I first got to know Juliet's work through her "Men I have Known" series which I just fell in love with. She has a unique ability to make art that makes us smirk with recognition and connection to her experiences. She has a certain wit and charm that comes through in her titles and forms that makes her viewers personally connect. I hope you enjoy getting to know her work as much as I have, and for those in or near NY & NJ, you're in luck, she's got an amazing show up in Trenton right now and more coming to NYC in the near future!
- A good sense of humor seems to be important to you in your work, can you tell us why that is? Where does your sense of humor come from?
Women get chided for being too sensitive, especially when dealing with gender politics. “Lighten up.” “Don’t you know how to take a joke?” When I present my ideas in satiric form, I want people to feel like they’re in on the joke. Are they laughing for the “wrong” reasons? That’s okay. A light, accessible presentation may make the viewer less defensive and more able to consider the underlying issue. Laugh till you cry!
- What's the funniest / strangest comment you've gotten about your work?
It is a tossup between two:
In my collection “Men I Have Known,” as the title suggests, the works were inspired by men I have, ahem, “known.” I am still friends with one of those guys. He asked if he could put a photo of his sculpture on his online-dating page.
I was talking with my mom and a mutual friend. The friend asked, “Why is so much of your work about sex?” My mom shrugged and said, “Well, do what you know.”
- Your adaptive Japanese philosophy of SAORI is interesting and unique, how did you get introduced to this? What intrigued you about it?
When I began Saori weaving, its principle “there are no mistakes” was so different from how I approached work before. If there are no rules, no mistakes, how do you know what not to do? If “everything is Saori,” as some said, did I start doing Saori that day? Or have I always been doing it? Is awareness the only indicator? I understood the intention, but I needed to create my own mantra of “no mistakes.”
Saori’s ease of expression is so direct that it makes inspiration almost instantly material. After I weave I see patterns. Yet I don’t always know what my next choice will be. That is how I make mistakes.
- What was the biggest "mistake" you've ever had in your career or creative process? How did you remedy it?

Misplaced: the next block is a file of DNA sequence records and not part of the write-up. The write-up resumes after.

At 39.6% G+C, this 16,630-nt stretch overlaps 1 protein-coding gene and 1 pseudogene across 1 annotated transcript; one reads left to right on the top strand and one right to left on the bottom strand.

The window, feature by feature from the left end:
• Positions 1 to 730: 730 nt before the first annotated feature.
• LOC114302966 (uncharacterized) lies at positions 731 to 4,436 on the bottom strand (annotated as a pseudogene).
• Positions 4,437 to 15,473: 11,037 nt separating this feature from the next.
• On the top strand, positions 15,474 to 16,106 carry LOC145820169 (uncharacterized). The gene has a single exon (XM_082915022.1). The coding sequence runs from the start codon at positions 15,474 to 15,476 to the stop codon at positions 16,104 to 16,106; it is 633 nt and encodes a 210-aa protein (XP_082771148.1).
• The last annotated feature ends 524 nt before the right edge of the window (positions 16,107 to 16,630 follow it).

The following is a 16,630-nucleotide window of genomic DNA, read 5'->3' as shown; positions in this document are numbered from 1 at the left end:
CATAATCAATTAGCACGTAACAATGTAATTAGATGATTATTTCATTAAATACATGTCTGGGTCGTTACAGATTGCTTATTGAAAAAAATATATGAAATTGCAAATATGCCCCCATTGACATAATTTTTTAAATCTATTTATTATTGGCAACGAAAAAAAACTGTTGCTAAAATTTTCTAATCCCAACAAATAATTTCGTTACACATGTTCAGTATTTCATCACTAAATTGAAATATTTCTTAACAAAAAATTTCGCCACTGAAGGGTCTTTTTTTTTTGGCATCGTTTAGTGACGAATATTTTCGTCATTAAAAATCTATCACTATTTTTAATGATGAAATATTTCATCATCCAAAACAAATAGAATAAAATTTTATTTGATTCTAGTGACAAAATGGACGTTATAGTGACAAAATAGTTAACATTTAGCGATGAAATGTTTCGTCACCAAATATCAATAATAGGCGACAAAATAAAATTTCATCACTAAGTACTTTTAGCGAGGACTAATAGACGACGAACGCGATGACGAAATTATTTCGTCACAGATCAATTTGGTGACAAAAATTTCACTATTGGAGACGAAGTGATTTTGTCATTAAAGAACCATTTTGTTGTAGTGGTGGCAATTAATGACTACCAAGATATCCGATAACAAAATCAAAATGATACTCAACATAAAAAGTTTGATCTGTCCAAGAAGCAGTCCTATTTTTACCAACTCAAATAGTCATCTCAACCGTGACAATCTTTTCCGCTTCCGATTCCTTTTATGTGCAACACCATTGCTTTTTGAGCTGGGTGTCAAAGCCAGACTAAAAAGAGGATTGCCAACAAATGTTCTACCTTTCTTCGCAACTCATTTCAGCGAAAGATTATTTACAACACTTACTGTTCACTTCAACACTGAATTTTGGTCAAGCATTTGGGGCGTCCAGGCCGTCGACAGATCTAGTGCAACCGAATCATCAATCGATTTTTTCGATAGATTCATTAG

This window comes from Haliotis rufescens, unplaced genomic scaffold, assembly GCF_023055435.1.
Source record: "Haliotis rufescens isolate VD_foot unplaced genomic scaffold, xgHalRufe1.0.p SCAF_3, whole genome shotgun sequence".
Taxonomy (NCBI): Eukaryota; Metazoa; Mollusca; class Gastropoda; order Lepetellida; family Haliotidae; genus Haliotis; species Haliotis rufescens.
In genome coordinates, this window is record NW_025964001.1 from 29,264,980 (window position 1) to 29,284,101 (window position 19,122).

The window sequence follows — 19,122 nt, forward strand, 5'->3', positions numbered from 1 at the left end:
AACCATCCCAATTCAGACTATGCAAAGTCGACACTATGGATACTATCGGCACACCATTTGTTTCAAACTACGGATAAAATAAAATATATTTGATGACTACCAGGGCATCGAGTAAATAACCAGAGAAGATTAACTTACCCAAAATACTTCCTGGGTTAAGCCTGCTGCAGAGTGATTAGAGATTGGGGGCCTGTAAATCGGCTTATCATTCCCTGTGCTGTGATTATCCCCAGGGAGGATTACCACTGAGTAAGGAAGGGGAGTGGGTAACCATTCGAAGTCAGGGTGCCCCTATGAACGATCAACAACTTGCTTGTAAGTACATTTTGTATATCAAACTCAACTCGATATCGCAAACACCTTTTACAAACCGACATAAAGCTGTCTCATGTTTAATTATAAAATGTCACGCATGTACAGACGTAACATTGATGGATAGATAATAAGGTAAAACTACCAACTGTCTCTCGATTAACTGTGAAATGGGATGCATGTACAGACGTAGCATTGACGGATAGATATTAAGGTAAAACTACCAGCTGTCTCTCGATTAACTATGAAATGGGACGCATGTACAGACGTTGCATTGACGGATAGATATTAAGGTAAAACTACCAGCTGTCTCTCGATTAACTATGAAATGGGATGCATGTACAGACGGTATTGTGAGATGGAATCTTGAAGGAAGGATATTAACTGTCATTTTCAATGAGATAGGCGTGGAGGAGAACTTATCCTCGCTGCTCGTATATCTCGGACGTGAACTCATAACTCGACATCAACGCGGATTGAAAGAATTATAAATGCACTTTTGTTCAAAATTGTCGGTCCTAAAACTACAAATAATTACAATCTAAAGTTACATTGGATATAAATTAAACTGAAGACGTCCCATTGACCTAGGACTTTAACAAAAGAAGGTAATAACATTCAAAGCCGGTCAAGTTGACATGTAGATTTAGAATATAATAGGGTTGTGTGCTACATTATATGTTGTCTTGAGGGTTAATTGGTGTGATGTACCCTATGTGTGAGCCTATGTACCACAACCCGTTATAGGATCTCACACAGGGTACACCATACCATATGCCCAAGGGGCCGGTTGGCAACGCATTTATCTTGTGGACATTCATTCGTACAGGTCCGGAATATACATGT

I wanted to make a large, woven wrap for the fall. Abroad, I purchased some very expensive, fancy yarns. I worked with them on the loom for days. After, I dropped it in boiling water and then dried it in a hot dryer. BIG MISTAKE. When I pulled it out of the dryer, it was one-third the size of the original piece, and resembled mold a little too accurately. I was devastated. All my work lost in my over-enthusiasm for a process.
How did I fix that mistake? By making more! When I’m afraid of making a mistake, my decisions become timid. If your work is so flawless that you can’t touch it, you’ve lost control. It’s your decision. Take it. I have received more compliments on that piece of wearable art than any other I have made.
- How do you feel about the rhetoric of "craft" vs "art" and how does that apply to your process and concepts behind your exhibits?
Is it art or craft? Is she pretty or smart? Forcing weakness in one to define the other cheapens both. Skill and thought are not zero-sum.
- What do you do when in a creative rut?
I work in series. I come up with an idea, then work through it, making individual pieces that are different answers to the same question. The end of an idea plunges me into what I call “weaving purgatory,” that terrible place before the beginning of the next concept. I am always in a pissy mood for those months. But I don’t stop working. I weave constantly, going down pointless paths and forced concepts. My friends awkwardly smile as I propose unresolved, immature ideas to them. Although it feels like a good idea will never come, I just don’t stop.
Train for the marathon. Don’t sit waiting for the next race without training. Keep those creative muscles working.
Photo credit: Samuel Allison
What are your favorite female artists?
Louise Bourgeois, Pipilotti Rist, Kiki Smith
I like men artists, too.
Bruce Nauman, Mike Kelley, Terry Winters
Any upcoming events you'd like to share?
My Eyes Are Down Here
19 Everett Alley
Trenton, NJ 08611
January 21 - February 18
Reception: January 28, 6-8pm
ARTIST TALK at Artworks
February 4, 1:00 - 4:00pm
Saori Weaving and Satire, artist talk
New York Guild of Handweavers
The School of Visual Arts
Room 602C, 133 West 21st St. (bet. 6th & 7th Ave)
New York, NY
February 25, 1:00pm
My Eyes Are Down Here
St Peter’s Gallery, Living Room Gallery
Saint Peter's Church
619 Lexington Avenue, at 54th St.
New York, NY 10022-4610
April – June, 2017
To learn more about Juliet Martin and her wonderful work, please visit her website: http://www.julietmartin.com/
Help WoArt Grow! If you liked what you've read and seen, please share! Thank you!